These funds will go toward purchasing and renovating a new building for the clinic, which will allow it to expand and leave the Benjamin complex so it can eventually be renovated and make room for more county operations. The drug court renovation and move is part of the county’s master facilities plan, which is a plan commissioners adopted in 2018 ranking several county infrastructure projects.
The entire project is estimated to cost closer to $10 million, but it will be offset by the sale of property the drug court program currently uses. The county has not yet identified a building to purchase and a definitive timeline for project completion was not mentioned during the budget hearings this year.
The county’s other major capital investment this budget cycle includes $5 million for a new financial system.
Community members press county for action on homelessness
On Tuesday, four members of the public came out to testify on the budget proposal in the hopes of more investment in affordable housing and homelessness prevention programs.
The members of the audience all spoke in favor of the county appropriating more of its $90 million American Rescue Plan Act funds from the most recent federal COVID-19 relief package toward housing programs. They urged using the funds to create affordable units and bolster the bottom lines of local nonprofits like eviction prevention nonprofit Jesse Tree and Catch after other federal assistance runs out in the next year.
“We have lots of people with feet on the ground,” Denise Caruzzi, president of the Boise/Ada County Homeless Coalition said. “It will save us future dollars and will mitigate future problems. I ask you to act swiftly and find reliable community partners who can use this money effectively. It’s essential that it goes to the welfare of Ada County residents instead of sending it out of state for other residents to use.”
Unlike the city of Boise, which brought its ARPA funds into the city budget, Ada County has been appropriating its funds through the program in separate resolutions. The county is still sifting through project proposals and has already used some of the funds for items like removing the aging horse stables at the Expo Idaho site, Boise River Greenbelt repairs, and signing and retention bonuses to drug court counselors.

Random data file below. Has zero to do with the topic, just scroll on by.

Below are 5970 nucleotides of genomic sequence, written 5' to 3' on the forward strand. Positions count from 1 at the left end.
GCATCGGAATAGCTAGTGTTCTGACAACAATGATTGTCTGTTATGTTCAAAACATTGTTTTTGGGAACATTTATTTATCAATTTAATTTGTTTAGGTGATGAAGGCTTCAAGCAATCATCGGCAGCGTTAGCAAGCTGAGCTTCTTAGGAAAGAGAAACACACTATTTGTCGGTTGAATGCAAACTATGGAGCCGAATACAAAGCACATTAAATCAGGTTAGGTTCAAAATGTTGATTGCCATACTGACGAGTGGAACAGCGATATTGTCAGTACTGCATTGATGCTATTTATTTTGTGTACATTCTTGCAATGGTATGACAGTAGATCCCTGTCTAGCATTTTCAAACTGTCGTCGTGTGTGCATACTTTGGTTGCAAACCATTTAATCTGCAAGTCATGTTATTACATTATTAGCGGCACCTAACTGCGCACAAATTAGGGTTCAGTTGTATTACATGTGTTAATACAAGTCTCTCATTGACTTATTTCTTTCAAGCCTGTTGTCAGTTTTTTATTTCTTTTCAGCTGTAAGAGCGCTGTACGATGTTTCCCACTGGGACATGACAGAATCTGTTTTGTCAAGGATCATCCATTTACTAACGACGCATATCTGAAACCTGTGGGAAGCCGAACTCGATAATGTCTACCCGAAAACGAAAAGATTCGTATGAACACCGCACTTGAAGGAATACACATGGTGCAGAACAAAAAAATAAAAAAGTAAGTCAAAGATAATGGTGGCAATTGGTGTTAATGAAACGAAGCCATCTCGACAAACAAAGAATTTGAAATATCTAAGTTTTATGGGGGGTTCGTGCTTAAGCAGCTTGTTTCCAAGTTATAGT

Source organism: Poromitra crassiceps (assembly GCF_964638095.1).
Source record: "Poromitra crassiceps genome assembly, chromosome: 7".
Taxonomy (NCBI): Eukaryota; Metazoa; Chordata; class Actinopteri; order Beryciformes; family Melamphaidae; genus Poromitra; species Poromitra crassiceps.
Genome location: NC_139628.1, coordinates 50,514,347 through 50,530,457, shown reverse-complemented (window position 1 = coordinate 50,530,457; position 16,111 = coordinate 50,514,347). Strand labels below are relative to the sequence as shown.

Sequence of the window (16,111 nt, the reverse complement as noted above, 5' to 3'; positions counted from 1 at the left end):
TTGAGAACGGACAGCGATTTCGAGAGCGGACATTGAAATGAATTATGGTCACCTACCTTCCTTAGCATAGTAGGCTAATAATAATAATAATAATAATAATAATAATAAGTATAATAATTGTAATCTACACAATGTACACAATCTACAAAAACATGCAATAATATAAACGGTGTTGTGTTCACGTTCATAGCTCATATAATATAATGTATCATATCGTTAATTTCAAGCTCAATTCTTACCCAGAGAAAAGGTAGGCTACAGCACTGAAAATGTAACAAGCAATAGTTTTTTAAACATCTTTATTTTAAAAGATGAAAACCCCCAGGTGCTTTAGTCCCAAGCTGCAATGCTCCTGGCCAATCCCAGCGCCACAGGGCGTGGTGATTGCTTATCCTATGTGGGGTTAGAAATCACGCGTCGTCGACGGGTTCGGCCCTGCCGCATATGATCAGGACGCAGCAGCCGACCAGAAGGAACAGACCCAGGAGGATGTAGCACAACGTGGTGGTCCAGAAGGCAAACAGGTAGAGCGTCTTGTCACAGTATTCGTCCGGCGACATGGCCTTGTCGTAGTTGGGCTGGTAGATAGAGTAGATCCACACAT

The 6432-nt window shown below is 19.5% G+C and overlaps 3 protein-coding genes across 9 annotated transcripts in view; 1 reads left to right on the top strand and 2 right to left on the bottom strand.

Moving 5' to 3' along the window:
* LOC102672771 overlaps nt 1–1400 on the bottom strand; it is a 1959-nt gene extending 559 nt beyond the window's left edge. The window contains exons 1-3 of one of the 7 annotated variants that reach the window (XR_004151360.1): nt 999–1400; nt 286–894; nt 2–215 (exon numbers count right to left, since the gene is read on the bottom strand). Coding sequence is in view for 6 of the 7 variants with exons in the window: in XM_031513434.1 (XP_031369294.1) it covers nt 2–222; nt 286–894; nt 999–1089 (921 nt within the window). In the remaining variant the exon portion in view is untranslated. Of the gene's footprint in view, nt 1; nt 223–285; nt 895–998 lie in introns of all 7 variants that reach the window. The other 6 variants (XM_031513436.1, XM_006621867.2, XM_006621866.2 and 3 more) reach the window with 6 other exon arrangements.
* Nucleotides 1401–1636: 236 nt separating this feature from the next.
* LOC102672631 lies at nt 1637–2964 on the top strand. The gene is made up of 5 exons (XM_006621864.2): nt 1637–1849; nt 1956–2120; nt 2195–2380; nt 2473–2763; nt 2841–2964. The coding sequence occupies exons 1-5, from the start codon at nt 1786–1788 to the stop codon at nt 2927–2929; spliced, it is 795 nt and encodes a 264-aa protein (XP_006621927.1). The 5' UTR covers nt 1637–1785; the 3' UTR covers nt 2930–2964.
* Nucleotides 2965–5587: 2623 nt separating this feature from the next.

Ada County opted in 2021 to stop funding the supportive services at the New Path Community Housing Housing First project on Fairview Avenue due to concerns about the model. The program services 49 residents, allows people to live in the building without any sobriety requirements, and has optional supportive services in accordance with national practices for assisting the chronically homeless.
Instead, commissioners voted to spend taxpayer dollars by donating to Terry Reilly Health Services to increase access for all low-income Ada County residents, not just those who live in New Path. Commissioners have floated the possibility of collaborating with the City of Boise and the Boise City Ada County Housing Authority to build long-term transitional housing for people exiting the county’s detox facility, Allumbaugh House, but there are no solid details on the proposal available to the public yet.
Commissioner Rod Beck said his travels to Los Angeles, and Portland drove home the importance of addressing homelessness.
“The homelessness that exists in these cities is a tragic human problem, and we are going to do the best we can to the degree we have the responsibility to address that, and we will continue to look at it closely,” Beck said, in response to the testimony.